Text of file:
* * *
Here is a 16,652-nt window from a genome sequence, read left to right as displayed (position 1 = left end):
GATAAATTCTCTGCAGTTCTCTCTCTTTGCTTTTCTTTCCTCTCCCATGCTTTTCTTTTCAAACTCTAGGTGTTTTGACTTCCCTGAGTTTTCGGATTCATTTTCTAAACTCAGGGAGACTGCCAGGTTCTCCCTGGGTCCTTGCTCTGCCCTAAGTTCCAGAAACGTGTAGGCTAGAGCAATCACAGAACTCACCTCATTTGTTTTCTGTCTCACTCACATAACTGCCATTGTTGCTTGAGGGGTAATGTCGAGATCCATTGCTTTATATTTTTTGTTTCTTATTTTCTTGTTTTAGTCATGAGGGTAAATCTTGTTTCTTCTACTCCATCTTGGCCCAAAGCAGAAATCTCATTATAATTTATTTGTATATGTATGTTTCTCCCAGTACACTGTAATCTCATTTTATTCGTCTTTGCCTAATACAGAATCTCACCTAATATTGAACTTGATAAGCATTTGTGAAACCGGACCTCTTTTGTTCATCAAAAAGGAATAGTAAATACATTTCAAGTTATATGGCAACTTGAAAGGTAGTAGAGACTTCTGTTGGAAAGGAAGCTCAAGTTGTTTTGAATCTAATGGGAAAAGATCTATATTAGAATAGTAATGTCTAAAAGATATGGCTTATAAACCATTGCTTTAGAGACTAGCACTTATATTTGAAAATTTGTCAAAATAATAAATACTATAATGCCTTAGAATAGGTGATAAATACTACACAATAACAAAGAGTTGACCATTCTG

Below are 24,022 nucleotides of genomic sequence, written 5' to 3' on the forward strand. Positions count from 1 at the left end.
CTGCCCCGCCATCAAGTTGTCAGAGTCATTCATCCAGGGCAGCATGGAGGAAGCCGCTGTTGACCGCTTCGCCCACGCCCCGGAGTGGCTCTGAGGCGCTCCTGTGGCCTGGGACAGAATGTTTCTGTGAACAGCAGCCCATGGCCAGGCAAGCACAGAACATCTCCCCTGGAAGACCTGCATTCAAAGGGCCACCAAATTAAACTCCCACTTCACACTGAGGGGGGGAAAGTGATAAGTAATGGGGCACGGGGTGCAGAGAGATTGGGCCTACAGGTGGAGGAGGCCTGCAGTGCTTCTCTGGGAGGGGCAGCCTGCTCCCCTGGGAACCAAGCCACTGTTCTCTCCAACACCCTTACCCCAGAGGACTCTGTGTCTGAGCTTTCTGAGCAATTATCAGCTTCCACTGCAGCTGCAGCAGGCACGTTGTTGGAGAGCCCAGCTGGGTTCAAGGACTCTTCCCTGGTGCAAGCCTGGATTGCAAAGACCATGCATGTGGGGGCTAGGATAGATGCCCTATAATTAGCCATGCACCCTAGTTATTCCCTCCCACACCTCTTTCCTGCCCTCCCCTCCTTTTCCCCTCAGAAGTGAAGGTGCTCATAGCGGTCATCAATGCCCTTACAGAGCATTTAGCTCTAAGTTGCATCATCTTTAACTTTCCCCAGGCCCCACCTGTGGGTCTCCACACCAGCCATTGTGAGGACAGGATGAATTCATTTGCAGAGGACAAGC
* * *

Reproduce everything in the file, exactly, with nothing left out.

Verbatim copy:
Here is a 16,652-nt window from a genome sequence, read left to right as displayed (position 1 = left end):
GATAAATTCTCTGCAGTTCTCTCTCTTTGCTTTTCTTTCCTCTCCCATGCTTTTCTTTTCAAACTCTAGGTGTTTTGACTTCCCTGAGTTTTCGGATTCATTTTCTAAACTCAGGGAGACTGCCAGGTTCTCCCTGGGTCCTTGCTCTGCCCTAAGTTCCAGAAACGTGTAGGCTAGAGCAATCACAGAACTCACCTCATTTGTTTTCTGTCTCACTCACATAACTGCCATTGTTGCTTGAGGGGTAATGTCGAGATCCATTGCTTTATATTTTTTGTTTCTTATTTTCTTGTTTTAGTCATGAGGGTAAATCTTGTTTCTTCTACTCCATCTTGGCCCAAAGCAGAAATCTCATTATAATTTATTTGTATATGTATGTTTCTCCCAGTACACTGTAATCTCATTTTATTCGTCTTTGCCTAATACAGAATCTCACCTAATATTGAACTTGATAAGCATTTGTGAAACCGGACCTCTTTTGTTCATCAAAAAGGAATAGTAAATACATTTCAAGTTATATGGCAACTTGAAAGGTAGTAGAGACTTCTGTTGGAAAGGAAGCTCAAGTTGTTTTGAATCTAATGGGAAAAGATCTATATTAGAATAGTAATGTCTAAAAGATATGGCTTATAAACCATTGCTTTAGAGACTAGCACTTATATTTGAAAATTTGTCAAAATAATAAATACTATAATGCCTTAGAATAGGTGATAAATACTACACAATAACAAAGAGTTGACCATTCTG

Below are 24,022 nucleotides of genomic sequence, written 5' to 3' on the forward strand. Positions count from 1 at the left end.
CTGCCCCGCCATCAAGTTGTCAGAGTCATTCATCCAGGGCAGCATGGAGGAAGCCGCTGTTGACCGCTTCGCCCACGCCCCGGAGTGGCTCTGAGGCGCTCCTGTGGCCTGGGACAGAATGTTTCTGTGAACAGCAGCCCATGGCCAGGCAAGCACAGAACATCTCCCCTGGAAGACCTGCATTCAAAGGGCCACCAAATTAAACTCCCACTTCACACTGAGGGGGGGAAAGTGATAAGTAATGGGGCACGGGGTGCAGAGAGATTGGGCCTACAGGTGGAGGAGGCCTGCAGTGCTTCTCTGGGAGGGGCAGCCTGCTCCCCTGGGAACCAAGCCACTGTTCTCTCCAACACCCTTACCCCAGAGGACTCTGTGTCTGAGCTTTCTGAGCAATTATCAGCTTCCACTGCAGCTGCAGCAGGCACGTTGTTGGAGAGCCCAGCTGGGTTCAAGGACTCTTCCCTGGTGCAAGCCTGGATTGCAAAGACCATGCATGTGGGGGCTAGGATAGATGCCCTATAATTAGCCATGCACCCTAGTTATTCCCTCCCACACCTCTTTCCTGCCCTCCCCTCCTTTTCCCCTCAGAAGTGAAGGTGCTCATAGCGGTCATCAATGCCCTTACAGAGCATTTAGCTCTAAGTTGCATCATCTTTAACTTTCCCCAGGCCCCACCTGTGGGTCTCCACACCAGCCATTGTGAGGACAGGATGAATTCATTTGCAGAGGACAAGC